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US asked to come back to Iraq

#1
Iraq Violence: Baghdad Asks For US Help

Iraq has asked the United States for new help to fight extremists in the country less than two years after it forced American troops to withdraw.

The request follows a resurgence of violence across Iraq and a renewed threat from al Qaeda extremists.

The White House has largely turned its attention away from Iraq since US forces left in 2011.

But the country has recently been hit with deadly bombings at a rate reminiscent of Iraq's darkest days, stoking new fears of a civil war.

More than 1,000 Iraqis were killed in terror-related attacks in July, the deadliest month since 2008.

The violence has spurred Baghdad to seek new US aid to curb the threat, said Iraqi Foreign Minister Foreign Minister Hoshyar Zebari.

He said a US assistance package could include a limited number of advisers, intelligence analysis and surveillance assets including lethal drones.

"There is greater realisation in the Iraq government that we should not shy away from coming and asking for some help and assistance," Mr Zebari said in Washington.

He described US interest in Iraq after the 2011 troop withdrawal as "indifferent, completely" but said that seemed to shift as the White House realised al Qaeda's resurrection there.

"Recently I noticed, and during this visit specifically, there is a renewed interest because of the seriousness of the situation and the challenges," Mr Zebari said.

"I think that is because of the threat of terrorism, the threat of the renewal of al Qaeda and its affiliates has become a serious, serious concern to the US."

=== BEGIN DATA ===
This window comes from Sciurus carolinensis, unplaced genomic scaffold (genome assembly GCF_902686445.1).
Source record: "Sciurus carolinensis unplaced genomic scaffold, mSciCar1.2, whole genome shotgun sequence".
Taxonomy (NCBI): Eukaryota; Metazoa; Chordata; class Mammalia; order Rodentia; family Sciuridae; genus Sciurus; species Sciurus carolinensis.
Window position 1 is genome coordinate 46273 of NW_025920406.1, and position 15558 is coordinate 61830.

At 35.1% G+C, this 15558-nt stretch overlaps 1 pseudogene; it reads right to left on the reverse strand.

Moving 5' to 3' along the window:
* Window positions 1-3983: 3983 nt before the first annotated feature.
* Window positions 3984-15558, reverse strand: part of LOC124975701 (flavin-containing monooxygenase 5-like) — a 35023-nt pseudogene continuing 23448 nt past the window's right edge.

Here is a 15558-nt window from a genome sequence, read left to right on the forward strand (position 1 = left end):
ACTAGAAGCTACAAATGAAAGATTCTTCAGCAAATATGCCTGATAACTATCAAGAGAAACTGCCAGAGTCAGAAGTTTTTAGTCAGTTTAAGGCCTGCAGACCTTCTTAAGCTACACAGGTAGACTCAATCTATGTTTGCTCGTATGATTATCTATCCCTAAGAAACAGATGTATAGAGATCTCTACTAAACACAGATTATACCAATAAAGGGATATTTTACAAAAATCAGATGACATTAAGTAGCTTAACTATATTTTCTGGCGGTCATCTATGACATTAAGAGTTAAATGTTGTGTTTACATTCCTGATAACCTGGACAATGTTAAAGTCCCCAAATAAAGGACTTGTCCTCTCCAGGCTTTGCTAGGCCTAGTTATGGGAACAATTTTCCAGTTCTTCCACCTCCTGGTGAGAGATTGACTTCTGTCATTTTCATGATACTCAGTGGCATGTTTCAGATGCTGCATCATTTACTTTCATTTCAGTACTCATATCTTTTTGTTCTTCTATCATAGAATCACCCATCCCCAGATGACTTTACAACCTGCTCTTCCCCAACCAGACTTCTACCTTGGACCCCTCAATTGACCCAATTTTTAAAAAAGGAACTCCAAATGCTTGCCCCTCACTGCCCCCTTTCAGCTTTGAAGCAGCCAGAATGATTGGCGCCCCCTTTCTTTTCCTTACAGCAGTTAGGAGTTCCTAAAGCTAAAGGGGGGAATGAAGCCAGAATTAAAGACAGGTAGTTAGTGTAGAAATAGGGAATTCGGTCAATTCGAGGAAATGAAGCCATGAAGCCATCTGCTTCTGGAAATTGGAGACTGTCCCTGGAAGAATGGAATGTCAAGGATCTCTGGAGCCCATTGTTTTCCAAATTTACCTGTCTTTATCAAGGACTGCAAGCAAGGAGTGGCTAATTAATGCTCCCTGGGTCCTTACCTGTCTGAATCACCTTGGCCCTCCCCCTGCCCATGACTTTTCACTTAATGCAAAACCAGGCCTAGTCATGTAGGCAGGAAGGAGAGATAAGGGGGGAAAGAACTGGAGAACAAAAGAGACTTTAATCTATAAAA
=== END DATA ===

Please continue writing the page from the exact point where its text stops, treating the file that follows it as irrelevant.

American troops left Iraq in December 2011 as required under a 2008 security agreement.

Both countries tried to negotiate plans to keep several thousand US forces in Iraq beyond the deadline to maintain security.

But the proposal fell through after Baghdad refused to give the troops immunity from legal charges, as Washington demanded.

Some 4,500 US troops were killed, and American taxpayers spent at least $767bn (£490bn) during the nearly nine years of war in Iraq.
 
#8
Afghanistan...leaving with no significant improvement.
Syria...Not interested unless it includes Allied assistance.
Iraq...Twice bitten, forced out under a Political agreement to leave then a request to return as unable to cope...oh dear.


All those years of training Iraqi troops may I ask?
 
#9
Lillypad 150kt airbursts all over that hole length and breath. Not worth sacrificing one drop of British blood as we would be dragged in if the spam's went. Why not just send that slimeball Blair to walk down the streets calling for peace. The lesson is clear, in that situation, remove the 'hard' man who has a foot on the neck of the population, whose management was 'piss me off and you end up dead' you get murder and anarchy. The lessons in the recent past started after Tito died in Yugoslavia, through Iraq, Libya, Morocco Syria and now Egypt. At least in Egypt the army took power again and tried to stop the trouble in the country and persecution of minority groups. Look at Lebanon, just an armed camp in many places. Israel has little to fear except Iran but not the others whilst they try to slaughter each other.
 
#10
The only action of the Obozo Administration that I approved of. At least when the Iraqis wouldn't bend on the SOFA memo, the Chief Clown had the good sense to pull the army out in December 2011. We've had enough of rolling that Sysiphian stone up that particular hill thank you very much. Seal Team #6 got Bin Laudin and paid him back for knocking our towers down. Job jobbed. It's time to knock off for beer and medals.
 

Bowmore_Assassin

MIA
Moderator
Book Reviewer
#11
'Please come back Yankees, we miss the contracts and your endless dollars and equipment you bought us for free, which we squandered and used to build our own riches and power bases....'